Fed Reserve to Scale Back Stimulus Program

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The Federal Reserve gave its strongest sign in years that the economy is getting back on track, announcing Wednesday that it's scaling back the stimulus that's been bolstering the economy.

"Starting in January we will be purchasing $75 billion of securities a month, reducing purchasing of treasuries and mortgage backed securities by $5 billion each. In other words, the Fed is going to start scaling back its efforts to stimulate economic growth."
   
The Dow Jones industrial average responded with enthusiasm to the encouraging news, soaring high above the 16,000 mark after gaining nearly 300 points.

***What does this tapering of monthly bond buys mean for the U.S. economy going forward? Kereakos Zuras, a former advisor to President George W. Bush and an expert in turning around failing businesses, addressed that question and more on CBN News Today, Dec. 19.
    
Investors overwhelmingly approve of the Feds latest action largely because it comes with assurances that interest rates will be kept low to keep the economy moving.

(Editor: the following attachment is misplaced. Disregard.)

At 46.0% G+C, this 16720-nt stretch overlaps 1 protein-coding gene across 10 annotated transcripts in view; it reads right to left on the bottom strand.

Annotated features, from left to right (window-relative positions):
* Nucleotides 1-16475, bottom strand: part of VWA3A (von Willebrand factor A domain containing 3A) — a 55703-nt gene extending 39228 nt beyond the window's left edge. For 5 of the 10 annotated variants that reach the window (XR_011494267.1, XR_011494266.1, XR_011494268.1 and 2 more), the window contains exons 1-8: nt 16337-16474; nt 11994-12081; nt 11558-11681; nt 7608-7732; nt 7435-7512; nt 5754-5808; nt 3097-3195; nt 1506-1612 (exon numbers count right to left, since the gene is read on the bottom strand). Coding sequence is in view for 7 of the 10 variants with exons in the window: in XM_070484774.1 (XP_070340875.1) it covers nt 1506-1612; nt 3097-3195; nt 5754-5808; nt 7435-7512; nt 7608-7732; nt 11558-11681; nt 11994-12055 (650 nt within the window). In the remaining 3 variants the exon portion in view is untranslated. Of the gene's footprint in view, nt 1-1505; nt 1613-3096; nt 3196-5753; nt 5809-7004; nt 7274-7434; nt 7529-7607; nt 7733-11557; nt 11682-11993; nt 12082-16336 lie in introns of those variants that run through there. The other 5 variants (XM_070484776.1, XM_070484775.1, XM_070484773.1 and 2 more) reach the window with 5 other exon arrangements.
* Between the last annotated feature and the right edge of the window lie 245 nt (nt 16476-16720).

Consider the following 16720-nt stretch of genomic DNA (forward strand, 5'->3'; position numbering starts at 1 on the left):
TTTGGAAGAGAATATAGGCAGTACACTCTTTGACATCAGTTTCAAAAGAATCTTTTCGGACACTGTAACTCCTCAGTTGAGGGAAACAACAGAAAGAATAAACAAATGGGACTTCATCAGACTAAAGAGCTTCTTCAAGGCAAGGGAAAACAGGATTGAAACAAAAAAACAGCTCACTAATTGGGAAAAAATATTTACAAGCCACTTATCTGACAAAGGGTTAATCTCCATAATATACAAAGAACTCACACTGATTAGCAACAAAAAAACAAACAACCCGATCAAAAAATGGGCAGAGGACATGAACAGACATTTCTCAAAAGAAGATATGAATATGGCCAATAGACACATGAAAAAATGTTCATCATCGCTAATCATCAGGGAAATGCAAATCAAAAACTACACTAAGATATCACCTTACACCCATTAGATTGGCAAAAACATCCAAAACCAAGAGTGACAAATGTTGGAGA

"It's certainly a vote of confidence that the Fed has for the economic recovery," Standard and Poor's economist Beth Ann Bovino said.
    
Rates won't be raised again until the jobless rate falls below 6.5 percent. It was at 7 percent in November.
    
Bernanke said the Fed expects to continue reducing its bond-buying program in "measured steps" in the New Year, but it will all depend on how the economy performs in coming months.

"The economy is continuing to make progress, but that it also has much farther to go before conditions can be judged normal," Bernanke said.
    
The Fed's bond-buying program is designed to keep long-term interest rates low and encourage more borrowing and spending. But some analysts are skeptical it will work in the end.
    
Bill Frezza, a Boston-based venture capitalist and fellow at the Competitive Enterprise Institute, says the Fed has only created an illusion of prosperity.

"They've inflated asset prices and home mortgages thanks to their bond-buying programs and hoping that the economy fills in from behind," he told CBN News.

Click play to watch Bill Frezza share more thoughts with CBN Newswatch, Dec. 18.

"What we're seeing instead is the entire Western world has become moribund (near death) with respect to growth and this is what happens when you interfere in the economy at this level," he said.
   
If the Fed continues at the pace it's set, the bond-buying program would be complete toward the end of 2014.

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